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When a company has come to the end of its life and there are enough assets to pay creditors, a Members Voluntary Liquidation can be a cost effective way of getting funds to shareholders.

Over our years of working within insolvency, we have been asked many questions by directors looking to close their company when they no longer need it. When designing this website, we thought that it would be best to summarise those queries that have been raised most frequently. If you have a question that you would like to ask, please contact us. We will be happy to reply to you directly and keep this page updated.


What is a Liquidation ?

It’s a process that turns the company’s assets into cash. That cash is then distributed to creditors and, if there is some left over, to shareholders.

In almost all circumstances it is the end of the road for the company.

Who turns the company’s assets into cash ?

A Liquidation must be conducted by an IP, who will be called the Liquidator.

What’s the difference between a Creditors’ Voluntary Liquidation (CVL) and a Members’ Voluntary Liquidation (MVL) ?

A CVL is an insolvent Liquidation. The company is not able to pay all its debts in full. An MVL is solvent and creditors will all be paid, together with interest.

Who appoints a Liquidator in a MVL ?

The shareholders will be required to pass resolutions to wind the company up and to appoint a Liquidator. The Liquidator will inform the creditors of their appointment.

What are the Liquidator’s duties ?

Overall, the Liquidator should act in the best interests of all creditors and shareholders. The Liquidator will review, agree or reject creditors’ claims prior to paying a dividend.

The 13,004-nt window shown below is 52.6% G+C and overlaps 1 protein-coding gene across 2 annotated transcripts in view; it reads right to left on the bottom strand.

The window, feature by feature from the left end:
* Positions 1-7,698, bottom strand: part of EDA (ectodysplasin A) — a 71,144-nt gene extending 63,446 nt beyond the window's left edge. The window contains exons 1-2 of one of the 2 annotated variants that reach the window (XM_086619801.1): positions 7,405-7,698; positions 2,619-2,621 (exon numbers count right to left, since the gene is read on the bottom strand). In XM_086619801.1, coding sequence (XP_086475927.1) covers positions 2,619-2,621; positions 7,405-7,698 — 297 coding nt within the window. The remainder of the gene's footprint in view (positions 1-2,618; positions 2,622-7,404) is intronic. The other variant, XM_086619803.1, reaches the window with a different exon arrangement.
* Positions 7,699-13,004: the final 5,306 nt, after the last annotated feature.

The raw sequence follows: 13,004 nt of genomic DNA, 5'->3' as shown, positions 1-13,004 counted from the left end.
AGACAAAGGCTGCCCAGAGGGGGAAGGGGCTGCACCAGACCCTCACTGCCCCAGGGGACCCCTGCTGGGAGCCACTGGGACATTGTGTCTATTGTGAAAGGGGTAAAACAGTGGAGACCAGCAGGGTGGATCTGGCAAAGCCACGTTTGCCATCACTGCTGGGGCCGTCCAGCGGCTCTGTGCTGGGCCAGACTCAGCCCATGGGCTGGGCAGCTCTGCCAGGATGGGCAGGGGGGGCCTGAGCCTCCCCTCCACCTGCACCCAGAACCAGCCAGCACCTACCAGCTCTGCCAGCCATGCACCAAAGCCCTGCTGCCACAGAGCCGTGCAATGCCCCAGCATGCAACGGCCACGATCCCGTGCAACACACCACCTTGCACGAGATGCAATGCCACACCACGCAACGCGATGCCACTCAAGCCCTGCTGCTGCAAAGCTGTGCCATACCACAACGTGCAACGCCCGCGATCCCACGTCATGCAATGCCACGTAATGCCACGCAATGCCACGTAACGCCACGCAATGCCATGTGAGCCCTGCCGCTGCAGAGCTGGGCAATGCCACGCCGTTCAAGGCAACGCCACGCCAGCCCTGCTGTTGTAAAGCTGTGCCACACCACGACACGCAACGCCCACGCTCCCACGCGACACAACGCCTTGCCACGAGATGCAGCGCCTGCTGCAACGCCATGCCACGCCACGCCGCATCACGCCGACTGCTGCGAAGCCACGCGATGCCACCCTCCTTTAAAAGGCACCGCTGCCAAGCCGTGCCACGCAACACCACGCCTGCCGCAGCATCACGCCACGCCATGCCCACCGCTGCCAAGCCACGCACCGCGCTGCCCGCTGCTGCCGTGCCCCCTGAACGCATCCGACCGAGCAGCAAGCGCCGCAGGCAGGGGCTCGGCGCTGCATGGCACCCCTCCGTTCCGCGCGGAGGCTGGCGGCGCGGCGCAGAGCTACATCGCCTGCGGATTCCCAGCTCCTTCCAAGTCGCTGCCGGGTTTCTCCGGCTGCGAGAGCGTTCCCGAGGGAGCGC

How long does a Liquidator have to pay creditors in full, as the company has a property to sell that may take some time ?

The directors will be required to sign a Declaration of Solvency before the company goes into an MVL. The Declaration will state that all creditors will be paid in full, plus interest, within a year of the Liquidation starting.

What if creditors aren’t paid within the year ?

If creditors cannot be paid in full, plus interest, then the MVL will become a CVL, even if there will be sufficient assets in the long term.

This is a serious matter and the directors may face personal consequences for making the Declaration of Solvency incorrectly.

How often must the Liquidator keep in touch with creditors ?

Most Liquidators are happy to deal with creditors’ queries throughout the Liquidation, but otherwise a Liquidator must report to creditors annually and when the Liquidation is finished.

Who pays the Liquidator ?

The Liquidator’s expenses and own costs come out of the company’s assets before unsecured creditors get paid. Those costs will be discussed up front and included on the Declaration of Solvency.

What happens to the company after Liquidation ?

It is “struck off” the register at Companies House. After a while the name is available to be re-used by anyone looking to set up a company.

Something we’ve not covered yet ? Send us a query via our contact page and we’ll answer you and add it to this section too.

Our guide to an MVL for directors and shareholders

For a detailed guide to the process and taxation in an MVL, click on our guide to an MVL. You'll be able to download it too.

What will it cost ?

Our policy for charging as a Liquidator in an MVL can be downloaded by clicking on our MVL fees. We believe that we are the only Liquidators who publish a transparent, competitive and fixed pricing policy and are proud to do so.

Why doesn't the company just purchase the shareholders' shares?

The crossover between tax and insolvency law is complex and careful consideration is required. We explain why an MVL is the correct procedure when closing a company.